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Know-how (or knowhow, or procedural knowledge) is a term for practical knowledge on how to accomplish something, as opposed to "know-what" (facts), "know-why" (science), or "know-who" (communication). It is also often referred to as street smarts (sometimes conceived as the opposite of book smarts), and a person employing their street smarts as street wise. Know-how is often tacit knowledge, which means that it can be difficult to transfer to another person by means of writing it down or verbalising it. The opposite of tacit knowledge is explicit knowledge.
In the context of industrial property (now generally viewed as intellectual property or IP), know-how is a component in the transfer of technology in national and international environments, co-existing with or separate from other IP rights such as patents, trademarks and copyright and is an economic asset. When it is transferred by itself, know-how should be converted into a trade secret before transfer in a legal agreement.
Know-how can be defined as confidentially held, or better, closely held information in the form of unpatented inventions, formulae, designs, drawings, procedures and methods, together with accumulated skills and experience in the hands of a licensor firm's professional personnel which could assist a transferee/licensee of the object product in its manufacture and use and bring to it a competitive advantage. It can be further supported with privately maintained expert knowledge on the operation, maintenance, use/application of the object product and of its sale, usage or disposition.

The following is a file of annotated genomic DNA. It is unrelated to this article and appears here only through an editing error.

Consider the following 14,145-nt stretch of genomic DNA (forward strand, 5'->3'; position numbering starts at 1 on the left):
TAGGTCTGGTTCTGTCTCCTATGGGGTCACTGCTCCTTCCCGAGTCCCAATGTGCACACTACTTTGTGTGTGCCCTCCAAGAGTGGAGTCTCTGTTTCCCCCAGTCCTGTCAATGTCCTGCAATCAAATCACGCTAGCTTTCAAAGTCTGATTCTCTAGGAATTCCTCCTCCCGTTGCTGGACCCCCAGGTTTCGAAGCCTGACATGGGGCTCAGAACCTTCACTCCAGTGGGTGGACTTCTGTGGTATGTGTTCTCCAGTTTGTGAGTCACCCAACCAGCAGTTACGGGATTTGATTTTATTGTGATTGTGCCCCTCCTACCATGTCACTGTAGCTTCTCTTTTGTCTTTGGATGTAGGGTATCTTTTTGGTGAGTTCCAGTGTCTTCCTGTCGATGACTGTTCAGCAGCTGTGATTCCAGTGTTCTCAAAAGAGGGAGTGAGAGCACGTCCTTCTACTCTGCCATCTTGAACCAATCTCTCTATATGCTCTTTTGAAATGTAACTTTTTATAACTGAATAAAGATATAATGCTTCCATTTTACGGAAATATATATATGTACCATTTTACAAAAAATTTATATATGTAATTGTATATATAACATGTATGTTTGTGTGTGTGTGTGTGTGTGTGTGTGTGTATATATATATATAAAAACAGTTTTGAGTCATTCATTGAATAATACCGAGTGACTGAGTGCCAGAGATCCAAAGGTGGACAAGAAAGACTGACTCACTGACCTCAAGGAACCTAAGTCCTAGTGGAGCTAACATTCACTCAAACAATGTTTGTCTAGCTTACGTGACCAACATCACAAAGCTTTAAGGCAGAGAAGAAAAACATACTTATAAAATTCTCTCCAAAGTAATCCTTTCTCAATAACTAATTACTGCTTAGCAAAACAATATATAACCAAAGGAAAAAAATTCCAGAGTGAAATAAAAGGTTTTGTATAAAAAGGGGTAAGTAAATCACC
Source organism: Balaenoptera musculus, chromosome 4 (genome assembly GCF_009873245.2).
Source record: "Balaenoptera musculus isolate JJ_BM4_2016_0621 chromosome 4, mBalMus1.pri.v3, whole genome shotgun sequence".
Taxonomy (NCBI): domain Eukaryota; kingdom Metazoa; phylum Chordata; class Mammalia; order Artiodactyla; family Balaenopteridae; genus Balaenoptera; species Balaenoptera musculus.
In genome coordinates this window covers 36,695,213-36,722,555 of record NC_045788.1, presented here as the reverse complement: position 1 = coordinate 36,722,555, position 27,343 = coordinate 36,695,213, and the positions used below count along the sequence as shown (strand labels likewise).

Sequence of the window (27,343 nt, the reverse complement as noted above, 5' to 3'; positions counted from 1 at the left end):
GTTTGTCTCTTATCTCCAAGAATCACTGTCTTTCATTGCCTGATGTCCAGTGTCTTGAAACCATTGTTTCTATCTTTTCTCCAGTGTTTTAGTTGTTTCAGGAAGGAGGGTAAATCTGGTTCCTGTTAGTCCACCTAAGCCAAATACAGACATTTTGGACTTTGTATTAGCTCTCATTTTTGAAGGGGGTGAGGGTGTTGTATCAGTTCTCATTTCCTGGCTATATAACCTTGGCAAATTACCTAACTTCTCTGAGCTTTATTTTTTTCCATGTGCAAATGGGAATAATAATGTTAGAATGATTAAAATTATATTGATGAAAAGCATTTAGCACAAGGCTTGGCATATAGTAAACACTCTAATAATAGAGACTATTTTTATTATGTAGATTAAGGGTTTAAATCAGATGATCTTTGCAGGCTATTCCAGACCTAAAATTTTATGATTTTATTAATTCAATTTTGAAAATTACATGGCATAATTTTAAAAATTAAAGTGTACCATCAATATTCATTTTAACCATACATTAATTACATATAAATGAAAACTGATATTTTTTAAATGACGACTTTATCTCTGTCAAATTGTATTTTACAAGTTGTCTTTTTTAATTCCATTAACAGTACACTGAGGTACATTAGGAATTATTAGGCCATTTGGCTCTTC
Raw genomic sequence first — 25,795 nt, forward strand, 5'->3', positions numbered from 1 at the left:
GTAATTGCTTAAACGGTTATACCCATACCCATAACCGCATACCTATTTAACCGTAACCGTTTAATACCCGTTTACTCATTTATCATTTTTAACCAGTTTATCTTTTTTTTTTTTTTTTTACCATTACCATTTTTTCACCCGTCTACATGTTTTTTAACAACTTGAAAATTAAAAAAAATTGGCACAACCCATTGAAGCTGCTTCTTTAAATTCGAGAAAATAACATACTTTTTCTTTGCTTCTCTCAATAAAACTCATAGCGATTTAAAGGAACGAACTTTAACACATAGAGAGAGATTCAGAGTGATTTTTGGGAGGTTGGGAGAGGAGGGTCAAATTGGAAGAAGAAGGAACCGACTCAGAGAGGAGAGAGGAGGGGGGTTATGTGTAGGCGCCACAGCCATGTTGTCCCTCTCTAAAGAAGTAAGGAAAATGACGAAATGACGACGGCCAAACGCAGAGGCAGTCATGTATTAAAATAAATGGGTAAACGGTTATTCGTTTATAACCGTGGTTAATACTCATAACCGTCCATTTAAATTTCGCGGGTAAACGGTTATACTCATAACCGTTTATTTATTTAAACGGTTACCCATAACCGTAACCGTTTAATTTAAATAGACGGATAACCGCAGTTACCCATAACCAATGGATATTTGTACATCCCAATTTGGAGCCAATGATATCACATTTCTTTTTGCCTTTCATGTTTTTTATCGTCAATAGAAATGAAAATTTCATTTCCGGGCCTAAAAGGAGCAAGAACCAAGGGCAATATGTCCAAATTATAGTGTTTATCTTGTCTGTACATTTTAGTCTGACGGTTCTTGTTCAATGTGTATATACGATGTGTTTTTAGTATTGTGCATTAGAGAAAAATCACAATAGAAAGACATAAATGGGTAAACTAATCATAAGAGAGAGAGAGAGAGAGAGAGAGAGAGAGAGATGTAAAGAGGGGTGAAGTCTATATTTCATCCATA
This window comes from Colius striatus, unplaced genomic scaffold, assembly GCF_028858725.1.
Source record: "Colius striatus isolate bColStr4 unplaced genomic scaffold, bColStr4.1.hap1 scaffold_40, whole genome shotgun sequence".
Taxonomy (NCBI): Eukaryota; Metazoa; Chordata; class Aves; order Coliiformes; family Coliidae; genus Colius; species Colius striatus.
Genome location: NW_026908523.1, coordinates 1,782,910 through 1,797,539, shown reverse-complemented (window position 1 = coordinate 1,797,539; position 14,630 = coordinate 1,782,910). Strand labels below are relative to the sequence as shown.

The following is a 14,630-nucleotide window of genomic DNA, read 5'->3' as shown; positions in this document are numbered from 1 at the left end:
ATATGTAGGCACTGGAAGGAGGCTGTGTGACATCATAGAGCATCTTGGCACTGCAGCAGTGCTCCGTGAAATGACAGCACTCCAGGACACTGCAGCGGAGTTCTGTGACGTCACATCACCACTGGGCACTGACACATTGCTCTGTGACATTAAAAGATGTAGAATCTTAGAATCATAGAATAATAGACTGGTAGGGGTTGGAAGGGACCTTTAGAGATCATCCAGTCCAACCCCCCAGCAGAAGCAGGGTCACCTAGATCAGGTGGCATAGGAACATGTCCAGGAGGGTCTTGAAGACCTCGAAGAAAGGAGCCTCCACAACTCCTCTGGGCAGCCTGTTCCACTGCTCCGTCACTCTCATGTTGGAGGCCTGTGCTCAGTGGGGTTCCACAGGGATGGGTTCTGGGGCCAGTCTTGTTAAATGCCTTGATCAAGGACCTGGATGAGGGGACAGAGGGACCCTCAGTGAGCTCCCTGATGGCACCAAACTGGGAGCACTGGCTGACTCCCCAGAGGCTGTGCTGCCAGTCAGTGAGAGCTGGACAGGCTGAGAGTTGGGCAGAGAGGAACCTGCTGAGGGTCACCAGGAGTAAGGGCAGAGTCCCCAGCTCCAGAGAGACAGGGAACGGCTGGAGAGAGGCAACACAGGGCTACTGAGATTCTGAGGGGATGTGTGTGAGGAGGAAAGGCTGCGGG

The inherent proprietary value of know-how is embedded in the legal protection afforded to trade secrets in general law, particularly, case law. Know-how, in short, is "private intellectual property" which can be said to be a form of precursor to other intellectual property rights. The "trade secret law" varies from country to country, unlike the case for patents, trademarks and copyright for which there are formal "conventions" through which subscribing countries grant the same protection to the "property" as the others; examples of which are the Paris Convention for the Protection of Industrial Property and the World Intellectual Property Organization (WIPO), under United Nations, a supportive organization designed "to encourage creative activity, [and] to promote the protection of intellectual property throughout the world".
The World Trade Organization defined a trade secret by the following criteria: